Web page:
Waterford boss Davy Fitzgerald is a hero once again after his team’s big All-Ireland quarterfinal 2-23 to 2-13 win over Galway on Sunday, just two weeks after he received hate calls in the wake of the heavy Munster final loss to Tipperary.

Fitzgerald was emotional after his team’s demolition job on Galway put that Tipp memory to rest.
Fitzgerald said, “It has been a difficult two weeks. There were a lot of things said and I suppose we deserved some of them.

“We had two weeks to make up for it and get back. We worked very hard and we didn’t do ourselves justice in the Munster final.

“All of them mysterious calls in the middle of the night I enjoy them, keep them coming! I’m not going into it, they are not worth even talking to. They can keep ringing, that’s all I’ll say to you.

“There are people close to me who doubted me and gave me stick. I never doubt myself and the most important thing is that I never doubted the lads.

“I think today we went out and showed what we were really about. I’m just delighted for the boys. It is nothing to do with me. It is the boys that went out on the field that played with heart and courage. Hats off to them.

“There was no point hiding away as in Cork. You can do two things. You can go out and take a few pints and forget about it, or you can go home and live through the hurt. The boys chose that option. I think that is very important.”

Kilkenny are next for the Waterford men, and Fitzgerald is relishing the prospect of a semi-final crack at the Cats.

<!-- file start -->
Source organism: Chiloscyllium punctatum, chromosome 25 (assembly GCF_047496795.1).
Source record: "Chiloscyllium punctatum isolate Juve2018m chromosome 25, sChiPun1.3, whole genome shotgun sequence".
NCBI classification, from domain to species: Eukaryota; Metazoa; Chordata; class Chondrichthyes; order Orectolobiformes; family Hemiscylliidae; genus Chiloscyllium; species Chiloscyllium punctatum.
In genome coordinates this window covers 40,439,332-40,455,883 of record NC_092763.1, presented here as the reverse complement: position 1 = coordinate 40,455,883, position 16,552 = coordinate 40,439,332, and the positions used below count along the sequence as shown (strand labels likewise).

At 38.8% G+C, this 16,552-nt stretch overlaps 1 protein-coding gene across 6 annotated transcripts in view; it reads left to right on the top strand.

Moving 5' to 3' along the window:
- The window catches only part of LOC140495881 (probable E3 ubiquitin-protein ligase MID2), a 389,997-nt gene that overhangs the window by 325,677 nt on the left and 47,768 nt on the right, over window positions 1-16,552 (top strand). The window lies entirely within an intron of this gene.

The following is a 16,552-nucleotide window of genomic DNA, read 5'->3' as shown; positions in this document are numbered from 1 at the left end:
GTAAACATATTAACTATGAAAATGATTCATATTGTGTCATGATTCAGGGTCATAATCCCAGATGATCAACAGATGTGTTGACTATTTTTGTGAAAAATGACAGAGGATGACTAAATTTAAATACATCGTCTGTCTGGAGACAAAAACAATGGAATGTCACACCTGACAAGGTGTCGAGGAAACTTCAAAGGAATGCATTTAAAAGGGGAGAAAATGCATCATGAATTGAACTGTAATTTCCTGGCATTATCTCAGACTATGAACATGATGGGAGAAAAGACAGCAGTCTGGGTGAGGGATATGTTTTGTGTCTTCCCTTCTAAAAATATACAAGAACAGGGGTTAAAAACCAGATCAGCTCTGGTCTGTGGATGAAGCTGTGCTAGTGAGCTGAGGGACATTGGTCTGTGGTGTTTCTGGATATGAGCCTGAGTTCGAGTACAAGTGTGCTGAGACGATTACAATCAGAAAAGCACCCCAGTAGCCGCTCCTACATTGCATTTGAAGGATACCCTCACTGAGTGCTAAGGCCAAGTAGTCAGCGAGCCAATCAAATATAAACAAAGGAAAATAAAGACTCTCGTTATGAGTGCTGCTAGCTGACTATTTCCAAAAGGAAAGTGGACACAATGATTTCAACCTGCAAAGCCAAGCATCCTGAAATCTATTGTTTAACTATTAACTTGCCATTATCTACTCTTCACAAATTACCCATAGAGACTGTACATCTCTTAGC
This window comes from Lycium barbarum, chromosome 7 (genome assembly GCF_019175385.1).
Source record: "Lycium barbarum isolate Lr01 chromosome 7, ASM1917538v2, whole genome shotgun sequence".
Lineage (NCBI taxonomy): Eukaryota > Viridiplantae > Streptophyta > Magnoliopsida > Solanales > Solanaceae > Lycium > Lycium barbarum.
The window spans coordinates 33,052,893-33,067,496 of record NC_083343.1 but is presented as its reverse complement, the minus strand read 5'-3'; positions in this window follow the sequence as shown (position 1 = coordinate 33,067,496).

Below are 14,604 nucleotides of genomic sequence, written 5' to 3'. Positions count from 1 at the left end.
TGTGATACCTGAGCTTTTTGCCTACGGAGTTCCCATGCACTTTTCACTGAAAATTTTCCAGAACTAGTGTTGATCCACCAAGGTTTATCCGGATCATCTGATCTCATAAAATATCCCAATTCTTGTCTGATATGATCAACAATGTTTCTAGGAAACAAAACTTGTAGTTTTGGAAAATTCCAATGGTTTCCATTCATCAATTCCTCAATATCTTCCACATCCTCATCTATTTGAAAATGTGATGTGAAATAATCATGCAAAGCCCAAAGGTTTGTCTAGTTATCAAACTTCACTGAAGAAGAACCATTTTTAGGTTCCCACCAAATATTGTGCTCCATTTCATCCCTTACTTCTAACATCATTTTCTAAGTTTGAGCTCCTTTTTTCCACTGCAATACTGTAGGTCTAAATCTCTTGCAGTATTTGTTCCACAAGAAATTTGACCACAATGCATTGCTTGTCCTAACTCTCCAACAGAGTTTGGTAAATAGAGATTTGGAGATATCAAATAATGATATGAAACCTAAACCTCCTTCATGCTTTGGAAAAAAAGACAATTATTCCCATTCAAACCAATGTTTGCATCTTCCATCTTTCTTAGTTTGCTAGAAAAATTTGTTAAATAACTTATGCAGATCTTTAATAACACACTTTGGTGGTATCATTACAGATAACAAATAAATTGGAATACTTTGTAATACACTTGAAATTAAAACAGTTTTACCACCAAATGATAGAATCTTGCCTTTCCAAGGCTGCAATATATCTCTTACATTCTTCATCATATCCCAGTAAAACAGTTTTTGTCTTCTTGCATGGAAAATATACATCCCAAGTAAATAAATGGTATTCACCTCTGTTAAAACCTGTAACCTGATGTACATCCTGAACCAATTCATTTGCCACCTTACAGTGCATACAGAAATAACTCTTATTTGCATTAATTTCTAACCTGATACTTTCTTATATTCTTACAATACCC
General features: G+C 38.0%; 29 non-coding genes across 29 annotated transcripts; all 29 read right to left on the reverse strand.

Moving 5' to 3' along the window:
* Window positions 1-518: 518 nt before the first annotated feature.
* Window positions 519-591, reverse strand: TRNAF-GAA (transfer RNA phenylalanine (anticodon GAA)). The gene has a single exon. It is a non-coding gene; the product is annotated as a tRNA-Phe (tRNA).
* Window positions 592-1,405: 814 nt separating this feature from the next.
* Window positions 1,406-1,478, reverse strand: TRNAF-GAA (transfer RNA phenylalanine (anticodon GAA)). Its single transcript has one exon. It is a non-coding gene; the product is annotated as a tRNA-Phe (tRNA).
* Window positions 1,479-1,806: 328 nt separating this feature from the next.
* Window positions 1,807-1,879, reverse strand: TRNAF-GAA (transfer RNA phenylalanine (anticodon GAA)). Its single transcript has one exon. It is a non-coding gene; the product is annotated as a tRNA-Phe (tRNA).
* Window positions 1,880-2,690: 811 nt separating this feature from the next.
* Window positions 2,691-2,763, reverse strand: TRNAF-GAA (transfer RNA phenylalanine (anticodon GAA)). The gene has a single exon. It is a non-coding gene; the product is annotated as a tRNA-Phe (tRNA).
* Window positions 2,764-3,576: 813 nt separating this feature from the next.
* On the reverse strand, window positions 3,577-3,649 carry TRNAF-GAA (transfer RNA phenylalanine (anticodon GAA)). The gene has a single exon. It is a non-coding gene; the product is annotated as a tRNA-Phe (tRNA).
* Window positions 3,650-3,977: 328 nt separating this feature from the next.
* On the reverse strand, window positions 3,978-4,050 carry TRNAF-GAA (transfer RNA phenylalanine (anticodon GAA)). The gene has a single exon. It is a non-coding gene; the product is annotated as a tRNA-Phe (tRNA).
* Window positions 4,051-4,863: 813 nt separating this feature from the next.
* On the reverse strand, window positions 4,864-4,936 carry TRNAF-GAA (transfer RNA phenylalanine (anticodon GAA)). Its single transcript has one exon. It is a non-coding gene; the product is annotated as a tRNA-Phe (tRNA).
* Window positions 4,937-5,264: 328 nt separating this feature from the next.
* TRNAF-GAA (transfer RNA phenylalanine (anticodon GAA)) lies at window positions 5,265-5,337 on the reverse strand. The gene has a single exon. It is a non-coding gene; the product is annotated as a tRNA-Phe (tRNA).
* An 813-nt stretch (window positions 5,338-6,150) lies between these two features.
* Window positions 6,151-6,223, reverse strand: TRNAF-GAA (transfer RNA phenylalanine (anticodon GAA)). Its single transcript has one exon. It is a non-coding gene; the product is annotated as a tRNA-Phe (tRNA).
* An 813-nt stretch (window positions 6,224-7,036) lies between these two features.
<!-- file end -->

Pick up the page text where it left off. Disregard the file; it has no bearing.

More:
He added, “Galway are not a bad team. I think they were odds-on favorites today and the question is now is what are we going to do after this?

“Are we going to clap ourselves on the back or are we going to coming out again fighting again in the next game, playing one of the best teams that have been out there in hurling?

“I think it is very unfair, a lot of the stuff that has been said. In the last four years only two teams have beaten us. It is funny the two of them have won All-Irelands the whole time.

“It is not a bad old record. I’m proud of those boys and all I want them to do next day is go out and play. Throw off the shackles and go out and play and see what happens. I’m wicked proud of them.”

Waterford forward John Mullane revealed that his team went back to basics for the Galway match.

“This time two weeks ago we were frightened to even come outside the house, but today there’s a better feeling. There’s a better feeling all around the county and we’ve restored some pride,” he said.

“After the Tipperary defeat, we threw a few things out on the table and ironed out a few things and decided we were going to push forward in a positive way.

“We learned an awful lot and we went back to the old style Waterford way and just played off the cuff. Tactics went out the window and every fella just went out and won their own individual battle.

We won in probably nearly every area of the field.

“There was an awful lot of tension in the Munster final and a lot of players got caught up in the tactics and weren’t concentrating on hitting the ball.

“Hurling’s a simple game and we just went out and hurled the ball. We created 43 scoring chances and took 25 of them and that’s what we’re capable of if we are allowed to hurl.

“Anytime you concede seven goals in a Munster final and suffer a humiliation like that, you have to take the criticism. We turned that criticism into a positive and drove on.”

Waterford are underdogs against Kilkenny and that suits Mullane fine.

He said, “I saw the bookmakers odds have us as 7-1 outsiders so that suits us down to the ground. If we can play the free-flowing hurling we played yesterday, we’re in with a shout and have a chance.”